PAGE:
Treatment for peritoneal mesothelioma
Treatment for peritoneal mesothelioma is given to control symptoms and to slow tumour growth.
Treatments may include chemotherapy and other treatments
sometimes known as supportive therapies.
Radiotherapy and surgery aren’t usually used to treat peritoneal mesothelioma.
Chemotherapy is the use of anti-cancer (cytotoxic) drugs to destroy cancer cells. The drugs work by disrupting the growth of cancer cells. It’s used to slow the growth of the mesothelioma and control symptoms. It may not be suitable for some people as you need to be fit enough to have it. Your doctor will let you know if it’s a suitable treatment for you.
How chemotherapy is given
The chemotherapy is usually given into a vein (intravenously). Each session of chemotherapy may last between one and a few days and is followed by a rest period of a few weeks. This is known as a cycle of treatment. The number of cycles you have will depend on your type of cancer and how well it is responding to the treatment.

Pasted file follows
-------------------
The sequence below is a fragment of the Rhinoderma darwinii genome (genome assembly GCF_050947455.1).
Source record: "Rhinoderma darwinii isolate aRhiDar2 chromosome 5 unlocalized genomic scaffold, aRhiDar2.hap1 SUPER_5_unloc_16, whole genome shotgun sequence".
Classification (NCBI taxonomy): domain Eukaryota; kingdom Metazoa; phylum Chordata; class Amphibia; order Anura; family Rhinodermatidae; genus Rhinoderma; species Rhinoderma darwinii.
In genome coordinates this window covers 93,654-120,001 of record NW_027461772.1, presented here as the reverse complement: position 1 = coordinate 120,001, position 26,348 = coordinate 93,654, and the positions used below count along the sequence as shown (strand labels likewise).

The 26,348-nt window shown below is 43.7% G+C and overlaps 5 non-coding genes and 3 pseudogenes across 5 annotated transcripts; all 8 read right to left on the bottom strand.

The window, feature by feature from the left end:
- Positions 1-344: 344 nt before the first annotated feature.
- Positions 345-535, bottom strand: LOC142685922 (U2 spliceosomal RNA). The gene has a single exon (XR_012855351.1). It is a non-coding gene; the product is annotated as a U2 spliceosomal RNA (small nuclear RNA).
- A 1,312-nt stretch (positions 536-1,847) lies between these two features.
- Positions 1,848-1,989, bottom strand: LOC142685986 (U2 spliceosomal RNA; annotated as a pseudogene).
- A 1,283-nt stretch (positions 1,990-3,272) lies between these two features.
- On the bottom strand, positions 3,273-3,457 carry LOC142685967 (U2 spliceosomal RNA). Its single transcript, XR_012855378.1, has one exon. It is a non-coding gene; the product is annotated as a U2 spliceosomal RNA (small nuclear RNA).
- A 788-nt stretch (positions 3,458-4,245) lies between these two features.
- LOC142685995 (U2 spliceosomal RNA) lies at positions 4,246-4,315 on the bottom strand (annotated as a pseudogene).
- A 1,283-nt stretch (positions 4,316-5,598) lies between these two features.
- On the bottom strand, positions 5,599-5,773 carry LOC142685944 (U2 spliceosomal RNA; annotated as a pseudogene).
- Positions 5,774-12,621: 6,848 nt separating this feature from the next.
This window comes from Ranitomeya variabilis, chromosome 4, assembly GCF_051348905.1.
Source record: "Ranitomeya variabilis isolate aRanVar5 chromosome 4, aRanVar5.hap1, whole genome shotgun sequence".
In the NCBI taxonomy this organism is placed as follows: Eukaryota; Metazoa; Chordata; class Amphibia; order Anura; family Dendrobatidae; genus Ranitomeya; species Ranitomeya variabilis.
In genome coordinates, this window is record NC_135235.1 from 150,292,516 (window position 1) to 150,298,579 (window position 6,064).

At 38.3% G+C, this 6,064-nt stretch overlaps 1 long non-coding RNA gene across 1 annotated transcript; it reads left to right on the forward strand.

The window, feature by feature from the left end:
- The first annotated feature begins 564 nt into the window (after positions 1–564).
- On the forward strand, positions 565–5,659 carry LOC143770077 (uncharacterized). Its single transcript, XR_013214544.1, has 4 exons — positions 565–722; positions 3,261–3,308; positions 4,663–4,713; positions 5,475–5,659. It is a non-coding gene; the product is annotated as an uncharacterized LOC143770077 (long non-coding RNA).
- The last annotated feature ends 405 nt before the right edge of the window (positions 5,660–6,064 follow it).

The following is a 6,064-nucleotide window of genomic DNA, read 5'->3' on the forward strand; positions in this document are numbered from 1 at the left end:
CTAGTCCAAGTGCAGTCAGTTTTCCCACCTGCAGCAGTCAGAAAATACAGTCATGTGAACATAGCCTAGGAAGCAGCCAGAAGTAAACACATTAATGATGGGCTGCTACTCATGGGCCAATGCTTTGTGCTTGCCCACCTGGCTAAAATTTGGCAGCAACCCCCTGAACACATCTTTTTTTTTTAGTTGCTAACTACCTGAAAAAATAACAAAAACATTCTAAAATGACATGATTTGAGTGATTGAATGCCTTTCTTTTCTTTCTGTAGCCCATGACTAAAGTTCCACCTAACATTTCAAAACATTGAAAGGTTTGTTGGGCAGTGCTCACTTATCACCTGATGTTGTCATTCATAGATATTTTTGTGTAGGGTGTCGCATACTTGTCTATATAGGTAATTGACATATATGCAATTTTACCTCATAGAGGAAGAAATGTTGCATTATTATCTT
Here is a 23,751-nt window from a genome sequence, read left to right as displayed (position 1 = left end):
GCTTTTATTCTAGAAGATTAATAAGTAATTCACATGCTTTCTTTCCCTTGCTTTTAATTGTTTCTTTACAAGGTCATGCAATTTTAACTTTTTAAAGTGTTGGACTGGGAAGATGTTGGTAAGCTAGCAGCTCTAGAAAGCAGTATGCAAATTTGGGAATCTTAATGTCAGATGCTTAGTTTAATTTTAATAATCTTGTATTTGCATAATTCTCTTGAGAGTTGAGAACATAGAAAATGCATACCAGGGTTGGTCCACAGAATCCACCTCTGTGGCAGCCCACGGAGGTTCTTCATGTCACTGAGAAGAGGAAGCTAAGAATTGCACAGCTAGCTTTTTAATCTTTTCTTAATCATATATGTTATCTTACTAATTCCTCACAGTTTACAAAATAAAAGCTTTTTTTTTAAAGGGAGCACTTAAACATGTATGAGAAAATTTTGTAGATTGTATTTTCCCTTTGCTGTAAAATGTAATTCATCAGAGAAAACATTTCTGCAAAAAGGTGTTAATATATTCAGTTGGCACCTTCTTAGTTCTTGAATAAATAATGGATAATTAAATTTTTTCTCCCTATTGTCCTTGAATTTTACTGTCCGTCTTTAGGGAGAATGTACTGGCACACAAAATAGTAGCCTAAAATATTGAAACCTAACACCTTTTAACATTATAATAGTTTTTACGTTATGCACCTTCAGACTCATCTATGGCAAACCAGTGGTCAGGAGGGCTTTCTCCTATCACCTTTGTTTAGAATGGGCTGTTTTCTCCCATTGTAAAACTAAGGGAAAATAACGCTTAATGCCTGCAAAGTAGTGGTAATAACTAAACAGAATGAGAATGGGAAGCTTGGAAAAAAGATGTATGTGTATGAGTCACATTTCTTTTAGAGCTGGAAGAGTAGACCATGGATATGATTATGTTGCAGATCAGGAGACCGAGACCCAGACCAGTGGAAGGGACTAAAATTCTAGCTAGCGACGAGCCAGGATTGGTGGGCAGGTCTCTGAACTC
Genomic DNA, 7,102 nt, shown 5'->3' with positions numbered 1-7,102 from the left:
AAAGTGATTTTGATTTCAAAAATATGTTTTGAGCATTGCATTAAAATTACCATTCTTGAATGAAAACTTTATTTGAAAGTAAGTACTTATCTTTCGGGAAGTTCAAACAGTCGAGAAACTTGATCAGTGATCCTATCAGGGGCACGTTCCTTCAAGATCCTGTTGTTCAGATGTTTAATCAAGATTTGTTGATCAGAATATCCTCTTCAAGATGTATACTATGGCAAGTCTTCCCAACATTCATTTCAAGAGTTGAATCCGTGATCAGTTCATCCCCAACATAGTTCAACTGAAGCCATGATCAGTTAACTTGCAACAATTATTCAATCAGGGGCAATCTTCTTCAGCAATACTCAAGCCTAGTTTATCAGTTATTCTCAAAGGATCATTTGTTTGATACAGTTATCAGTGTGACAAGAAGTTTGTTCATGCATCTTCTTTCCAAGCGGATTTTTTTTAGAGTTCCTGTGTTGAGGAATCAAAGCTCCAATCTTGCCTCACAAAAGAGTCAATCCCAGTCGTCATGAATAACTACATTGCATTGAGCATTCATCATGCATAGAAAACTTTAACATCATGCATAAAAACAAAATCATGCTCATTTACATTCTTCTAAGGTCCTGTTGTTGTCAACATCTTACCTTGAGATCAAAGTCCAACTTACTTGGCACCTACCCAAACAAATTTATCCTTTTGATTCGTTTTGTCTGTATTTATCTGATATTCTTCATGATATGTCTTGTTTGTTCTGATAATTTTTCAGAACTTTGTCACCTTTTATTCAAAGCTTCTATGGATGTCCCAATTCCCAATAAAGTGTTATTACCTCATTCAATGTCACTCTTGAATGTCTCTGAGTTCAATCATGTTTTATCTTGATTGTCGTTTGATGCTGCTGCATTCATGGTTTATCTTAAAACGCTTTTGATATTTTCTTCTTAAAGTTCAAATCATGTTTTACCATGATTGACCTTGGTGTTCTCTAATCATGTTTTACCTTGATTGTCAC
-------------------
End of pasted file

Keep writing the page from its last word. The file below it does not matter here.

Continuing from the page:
The drugs that are used
The most commonly used drugs to treat peritoneal mesothelioma are the same as those for pleural mesothelioma. They include pemetrexed (Alimta®) together with cisplatin. If you have pemetrexed, you’ll be given the vitamins B12 and folic acid as these help to reduce the side effects of treatment without reducing its effectiveness.
Other chemotherapy drugs may sometimes be used to treat peritoneal mesothelioma. These may be given as part of a clinical trial.
We have more information available about these chemotherapy drugs and their side effects.
Chemotherapy can cause unpleasant side effects. However, many people have few side effects, and those that occur can often be controlled well with medicines. Find out more about the main side effects.